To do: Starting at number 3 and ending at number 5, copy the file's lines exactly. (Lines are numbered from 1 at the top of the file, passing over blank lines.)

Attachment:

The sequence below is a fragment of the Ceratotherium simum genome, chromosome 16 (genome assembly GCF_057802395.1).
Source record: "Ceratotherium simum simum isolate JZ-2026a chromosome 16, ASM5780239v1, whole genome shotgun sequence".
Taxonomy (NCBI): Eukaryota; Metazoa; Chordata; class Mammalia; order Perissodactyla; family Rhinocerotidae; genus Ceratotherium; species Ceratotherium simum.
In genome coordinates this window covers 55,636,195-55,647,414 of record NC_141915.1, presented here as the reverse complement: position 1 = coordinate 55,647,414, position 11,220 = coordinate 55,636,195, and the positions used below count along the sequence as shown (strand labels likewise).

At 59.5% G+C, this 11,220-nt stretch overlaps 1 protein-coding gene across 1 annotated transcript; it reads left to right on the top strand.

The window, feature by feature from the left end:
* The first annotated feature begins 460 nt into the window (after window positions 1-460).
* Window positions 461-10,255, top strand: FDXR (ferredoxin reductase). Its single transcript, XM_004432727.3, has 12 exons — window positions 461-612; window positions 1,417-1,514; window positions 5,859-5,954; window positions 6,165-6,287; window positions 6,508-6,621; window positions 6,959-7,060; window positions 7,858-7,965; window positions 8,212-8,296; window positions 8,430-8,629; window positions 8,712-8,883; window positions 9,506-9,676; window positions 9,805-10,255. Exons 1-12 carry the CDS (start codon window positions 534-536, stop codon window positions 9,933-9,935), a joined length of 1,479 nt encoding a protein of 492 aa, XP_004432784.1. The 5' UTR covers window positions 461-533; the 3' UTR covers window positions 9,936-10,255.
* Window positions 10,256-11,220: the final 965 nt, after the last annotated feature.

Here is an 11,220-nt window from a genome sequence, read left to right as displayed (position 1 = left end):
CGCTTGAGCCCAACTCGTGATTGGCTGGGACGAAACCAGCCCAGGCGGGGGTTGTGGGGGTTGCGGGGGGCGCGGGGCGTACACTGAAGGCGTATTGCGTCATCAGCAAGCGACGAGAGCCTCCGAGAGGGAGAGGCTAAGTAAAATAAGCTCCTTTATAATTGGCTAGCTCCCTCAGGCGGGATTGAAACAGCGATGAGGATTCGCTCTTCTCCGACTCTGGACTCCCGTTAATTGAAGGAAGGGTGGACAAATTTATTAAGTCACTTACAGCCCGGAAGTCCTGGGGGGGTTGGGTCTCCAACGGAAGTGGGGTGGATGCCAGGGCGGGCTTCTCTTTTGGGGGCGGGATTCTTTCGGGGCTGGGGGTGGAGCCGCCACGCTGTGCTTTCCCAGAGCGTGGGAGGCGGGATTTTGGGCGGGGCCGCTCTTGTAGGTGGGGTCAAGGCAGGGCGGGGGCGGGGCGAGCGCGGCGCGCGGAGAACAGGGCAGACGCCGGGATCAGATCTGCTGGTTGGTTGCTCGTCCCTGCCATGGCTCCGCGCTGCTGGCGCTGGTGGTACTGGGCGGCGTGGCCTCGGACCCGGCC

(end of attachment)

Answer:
Taxonomy (NCBI): Eukaryota; Metazoa; Chordata; class Mammalia; order Perissodactyla; family Rhinocerotidae; genus Ceratotherium; species Ceratotherium simum.
In genome coordinates this window covers 55,636,195-55,647,414 of record NC_141915.1, presented here as the reverse complement: position 1 = coordinate 55,647,414, position 11,220 = coordinate 55,636,195, and the positions used below count along the sequence as shown (strand labels likewise).

At 59.5% G+C, this 11,220-nt stretch overlaps 1 protein-coding gene across 1 annotated transcript; it reads left to right on the top strand.